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I'm sorry, Usagi5678, but I don't think your RV tire installer knows what he's talking about. If you read any owner's manual for any vehicle and find where it talks about inflation pressure, you'll see that the number cited is a "cold inflation pressure". What you inflate the tires to BEFORE the vehicle is driven and the tires heat up.

Now, my 1707T trailer came with 205/75R15 LR C Goodyear Marathon tires as OEM. There is a placard on the side of the trailer that says the cold inflation pressure is 50 PSI. This seems a standard pressure for LR C tires. The cold inflation pressure for LR D tires, to get the advertised load carrying ability is 65 PSI.

I have tire pressure monitors on all my tires and a display that shows their pressure and temperature inside my truck. Yes, when my LR D tires inflated to 65 PSI are driven over asphalt roads in the summer in Aridzona, and elsewhere, their pressure goes up to about 70 PSI, especially if they're on the sunward side. The temperature in them goes up to between 95 - 105 degrees too, depending on sun loading.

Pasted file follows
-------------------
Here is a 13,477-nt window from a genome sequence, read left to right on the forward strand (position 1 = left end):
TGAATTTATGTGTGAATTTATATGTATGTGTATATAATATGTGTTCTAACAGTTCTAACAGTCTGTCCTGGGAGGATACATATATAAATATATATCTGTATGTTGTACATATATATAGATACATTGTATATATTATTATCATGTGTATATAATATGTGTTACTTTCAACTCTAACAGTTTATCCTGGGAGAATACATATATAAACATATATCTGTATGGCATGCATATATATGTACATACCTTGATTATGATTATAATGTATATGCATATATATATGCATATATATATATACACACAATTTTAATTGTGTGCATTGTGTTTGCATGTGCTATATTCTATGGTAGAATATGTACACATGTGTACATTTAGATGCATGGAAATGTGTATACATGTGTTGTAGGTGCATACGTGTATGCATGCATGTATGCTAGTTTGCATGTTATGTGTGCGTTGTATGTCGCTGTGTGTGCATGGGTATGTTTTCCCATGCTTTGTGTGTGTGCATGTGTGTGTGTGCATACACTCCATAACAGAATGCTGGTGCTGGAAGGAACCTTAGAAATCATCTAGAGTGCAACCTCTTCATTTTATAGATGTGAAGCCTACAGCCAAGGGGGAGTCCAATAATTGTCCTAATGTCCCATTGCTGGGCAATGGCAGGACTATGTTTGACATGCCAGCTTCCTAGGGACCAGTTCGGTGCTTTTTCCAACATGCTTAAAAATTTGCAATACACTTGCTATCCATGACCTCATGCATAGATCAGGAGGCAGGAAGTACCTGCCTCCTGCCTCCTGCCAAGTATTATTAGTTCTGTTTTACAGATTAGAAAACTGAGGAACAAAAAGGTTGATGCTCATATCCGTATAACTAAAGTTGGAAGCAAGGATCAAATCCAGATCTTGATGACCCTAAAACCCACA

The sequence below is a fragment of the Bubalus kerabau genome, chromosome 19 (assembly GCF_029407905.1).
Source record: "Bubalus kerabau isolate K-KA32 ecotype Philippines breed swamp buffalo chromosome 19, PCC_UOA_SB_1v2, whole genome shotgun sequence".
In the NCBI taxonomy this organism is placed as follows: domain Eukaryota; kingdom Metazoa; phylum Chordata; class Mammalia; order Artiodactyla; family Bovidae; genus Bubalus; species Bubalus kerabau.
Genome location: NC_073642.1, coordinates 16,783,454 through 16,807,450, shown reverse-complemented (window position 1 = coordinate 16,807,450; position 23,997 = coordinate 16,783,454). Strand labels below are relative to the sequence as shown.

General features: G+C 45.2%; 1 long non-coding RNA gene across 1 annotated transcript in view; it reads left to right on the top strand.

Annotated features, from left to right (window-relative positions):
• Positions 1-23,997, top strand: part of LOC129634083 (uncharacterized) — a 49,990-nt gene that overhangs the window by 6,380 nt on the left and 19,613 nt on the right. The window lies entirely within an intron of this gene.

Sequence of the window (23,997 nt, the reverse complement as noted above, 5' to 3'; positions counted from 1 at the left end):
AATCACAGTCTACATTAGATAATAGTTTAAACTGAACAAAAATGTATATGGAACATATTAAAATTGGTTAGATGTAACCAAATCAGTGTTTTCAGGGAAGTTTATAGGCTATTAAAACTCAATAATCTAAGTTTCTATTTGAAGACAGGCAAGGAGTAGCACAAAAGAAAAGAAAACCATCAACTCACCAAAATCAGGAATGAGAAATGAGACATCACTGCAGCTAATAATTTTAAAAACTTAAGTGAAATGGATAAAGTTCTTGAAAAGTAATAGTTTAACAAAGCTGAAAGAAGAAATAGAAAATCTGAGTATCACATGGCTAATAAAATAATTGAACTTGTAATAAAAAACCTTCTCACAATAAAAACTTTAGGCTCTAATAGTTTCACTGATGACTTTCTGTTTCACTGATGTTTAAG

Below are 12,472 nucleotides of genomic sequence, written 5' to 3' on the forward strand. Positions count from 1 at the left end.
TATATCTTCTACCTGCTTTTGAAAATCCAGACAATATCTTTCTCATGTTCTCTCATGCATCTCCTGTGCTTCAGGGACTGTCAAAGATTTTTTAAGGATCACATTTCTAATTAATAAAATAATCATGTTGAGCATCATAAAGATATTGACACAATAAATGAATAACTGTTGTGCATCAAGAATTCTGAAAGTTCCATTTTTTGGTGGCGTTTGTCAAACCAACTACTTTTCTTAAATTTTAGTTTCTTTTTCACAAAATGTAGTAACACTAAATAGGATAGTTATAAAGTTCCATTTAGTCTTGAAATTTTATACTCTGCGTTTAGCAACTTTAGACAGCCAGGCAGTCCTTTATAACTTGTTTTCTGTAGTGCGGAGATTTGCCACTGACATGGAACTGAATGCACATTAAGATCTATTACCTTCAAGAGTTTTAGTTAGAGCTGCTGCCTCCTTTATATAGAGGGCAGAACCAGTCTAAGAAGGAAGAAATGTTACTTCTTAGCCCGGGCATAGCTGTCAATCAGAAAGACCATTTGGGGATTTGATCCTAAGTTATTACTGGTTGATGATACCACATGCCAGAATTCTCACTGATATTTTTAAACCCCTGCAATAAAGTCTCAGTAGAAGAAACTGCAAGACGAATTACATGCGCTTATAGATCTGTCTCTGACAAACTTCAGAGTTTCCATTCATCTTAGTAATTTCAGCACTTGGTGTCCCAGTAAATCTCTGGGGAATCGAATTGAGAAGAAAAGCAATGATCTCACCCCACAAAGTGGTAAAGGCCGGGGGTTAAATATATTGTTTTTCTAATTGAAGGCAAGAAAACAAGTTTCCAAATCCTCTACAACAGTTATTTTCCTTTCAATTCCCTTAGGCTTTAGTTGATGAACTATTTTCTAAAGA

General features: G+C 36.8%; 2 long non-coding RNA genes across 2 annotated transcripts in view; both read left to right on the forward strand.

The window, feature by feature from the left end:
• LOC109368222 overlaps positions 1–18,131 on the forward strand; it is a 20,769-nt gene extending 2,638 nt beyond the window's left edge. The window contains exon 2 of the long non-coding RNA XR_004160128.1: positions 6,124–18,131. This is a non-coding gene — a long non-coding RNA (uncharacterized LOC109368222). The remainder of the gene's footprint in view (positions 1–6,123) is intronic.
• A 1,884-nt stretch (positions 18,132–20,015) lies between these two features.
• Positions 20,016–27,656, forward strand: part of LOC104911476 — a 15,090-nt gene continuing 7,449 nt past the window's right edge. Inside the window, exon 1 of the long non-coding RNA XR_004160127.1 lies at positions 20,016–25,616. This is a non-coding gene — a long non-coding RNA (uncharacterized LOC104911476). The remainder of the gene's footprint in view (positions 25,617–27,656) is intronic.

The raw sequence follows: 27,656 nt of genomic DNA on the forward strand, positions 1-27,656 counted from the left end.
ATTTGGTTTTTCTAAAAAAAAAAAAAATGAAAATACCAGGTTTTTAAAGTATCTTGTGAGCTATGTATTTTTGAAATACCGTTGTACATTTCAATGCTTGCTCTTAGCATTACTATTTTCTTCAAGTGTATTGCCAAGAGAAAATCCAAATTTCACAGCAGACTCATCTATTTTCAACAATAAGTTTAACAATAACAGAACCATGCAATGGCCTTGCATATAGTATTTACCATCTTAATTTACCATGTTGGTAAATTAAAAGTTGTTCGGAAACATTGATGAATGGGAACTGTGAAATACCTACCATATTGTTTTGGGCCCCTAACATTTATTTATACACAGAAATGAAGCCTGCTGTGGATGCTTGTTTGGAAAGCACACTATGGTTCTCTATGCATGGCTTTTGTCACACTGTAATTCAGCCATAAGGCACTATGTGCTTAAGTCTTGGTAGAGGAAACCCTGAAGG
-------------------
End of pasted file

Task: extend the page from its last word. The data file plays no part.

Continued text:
If you read further, in whatever manual you have, you'll learn that you SHOULD NOT let air out of any tire to reduce it to the "cold value" if it is warm. Tires are designed to run at the higher pressure when hot and that pressure will fall back to the cold value when the vehicle is not moving. If you DO reduce the pressure, you are driving on under-inflated tires, which is also cited as the leading cause of tire failure.

Do NOT inflate your LR C tires to 45 PSI cold! This causes increased sidewall flexing, higher heat buildup, increased possibility of tread separation. Additionally, the load carrying capability of the tire is reduced.